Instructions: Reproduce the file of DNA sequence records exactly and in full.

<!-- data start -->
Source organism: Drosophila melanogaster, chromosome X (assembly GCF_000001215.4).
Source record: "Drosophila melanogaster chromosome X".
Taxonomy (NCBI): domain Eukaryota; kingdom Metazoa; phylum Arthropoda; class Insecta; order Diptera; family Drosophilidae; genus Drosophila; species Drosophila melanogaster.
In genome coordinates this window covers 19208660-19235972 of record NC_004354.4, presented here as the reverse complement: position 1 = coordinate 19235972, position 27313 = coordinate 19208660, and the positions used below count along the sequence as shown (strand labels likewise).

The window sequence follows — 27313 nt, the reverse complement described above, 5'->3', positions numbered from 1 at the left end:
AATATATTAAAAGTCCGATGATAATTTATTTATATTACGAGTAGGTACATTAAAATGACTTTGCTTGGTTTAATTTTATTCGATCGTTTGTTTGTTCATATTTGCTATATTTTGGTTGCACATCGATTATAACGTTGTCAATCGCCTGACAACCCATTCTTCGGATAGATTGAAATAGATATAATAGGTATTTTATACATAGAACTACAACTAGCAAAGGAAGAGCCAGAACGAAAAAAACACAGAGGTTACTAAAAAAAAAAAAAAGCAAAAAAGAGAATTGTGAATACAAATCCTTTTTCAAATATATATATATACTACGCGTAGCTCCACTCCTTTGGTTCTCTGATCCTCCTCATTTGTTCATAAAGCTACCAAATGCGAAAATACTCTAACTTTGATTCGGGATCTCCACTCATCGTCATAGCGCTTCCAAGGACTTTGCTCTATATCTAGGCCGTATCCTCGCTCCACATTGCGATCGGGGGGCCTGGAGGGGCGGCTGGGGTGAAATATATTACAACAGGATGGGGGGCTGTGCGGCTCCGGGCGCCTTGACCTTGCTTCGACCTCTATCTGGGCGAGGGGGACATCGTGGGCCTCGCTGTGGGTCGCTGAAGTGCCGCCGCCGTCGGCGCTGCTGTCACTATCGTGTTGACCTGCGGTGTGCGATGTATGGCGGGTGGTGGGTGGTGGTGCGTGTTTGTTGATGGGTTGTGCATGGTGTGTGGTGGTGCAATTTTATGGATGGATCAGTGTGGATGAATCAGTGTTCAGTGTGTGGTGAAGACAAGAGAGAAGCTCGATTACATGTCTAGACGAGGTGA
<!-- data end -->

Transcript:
Source organism: Drosophila melanogaster, chromosome X (assembly GCF_000001215.4).
Source record: "Drosophila melanogaster chromosome X".
Taxonomy (NCBI): domain Eukaryota; kingdom Metazoa; phylum Arthropoda; class Insecta; order Diptera; family Drosophilidae; genus Drosophila; species Drosophila melanogaster.
In genome coordinates this window covers 19208660-19235972 of record NC_004354.4, presented here as the reverse complement: position 1 = coordinate 19235972, position 27313 = coordinate 19208660, and the positions used below count along the sequence as shown (strand labels likewise).

The window sequence follows — 27313 nt, the reverse complement described above, 5'->3', positions numbered from 1 at the left end:
AATATATTAAAAGTCCGATGATAATTTATTTATATTACGAGTAGGTACATTAAAATGACTTTGCTTGGTTTAATTTTATTCGATCGTTTGTTTGTTCATATTTGCTATATTTTGGTTGCACATCGATTATAACGTTGTCAATCGCCTGACAACCCATTCTTCGGATAGATTGAAATAGATATAATAGGTATTTTATACATAGAACTACAACTAGCAAAGGAAGAGCCAGAACGAAAAAAACACAGAGGTTACTAAAAAAAAAAAAAAGCAAAAAAGAGAATTGTGAATACAAATCCTTTTTCAAATATATATATATACTACGCGTAGCTCCACTCCTTTGGTTCTCTGATCCTCCTCATTTGTTCATAAAGCTACCAAATGCGAAAATACTCTAACTTTGATTCGGGATCTCCACTCATCGTCATAGCGCTTCCAAGGACTTTGCTCTATATCTAGGCCGTATCCTCGCTCCACATTGCGATCGGGGGGCCTGGAGGGGCGGCTGGGGTGAAATATATTACAACAGGATGGGGGGCTGTGCGGCTCCGGGCGCCTTGACCTTGCTTCGACCTCTATCTGGGCGAGGGGGACATCGTGGGCCTCGCTGTGGGTCGCTGAAGTGCCGCCGCCGTCGGCGCTGCTGTCACTATCGTGTTGACCTGCGGTGTGCGATGTATGGCGGGTGGTGGGTGGTGGTGCGTGTTTGTTGATGGGTTGTGCATGGTGTGTGGTGGTGCAATTTTATGGATGGATCAGTGTGGATGAATCAGTGTTCAGTGTGTGGTGAAGACAAGAGAGAAGCTCGATTACATGTCTAGACGAGGTGA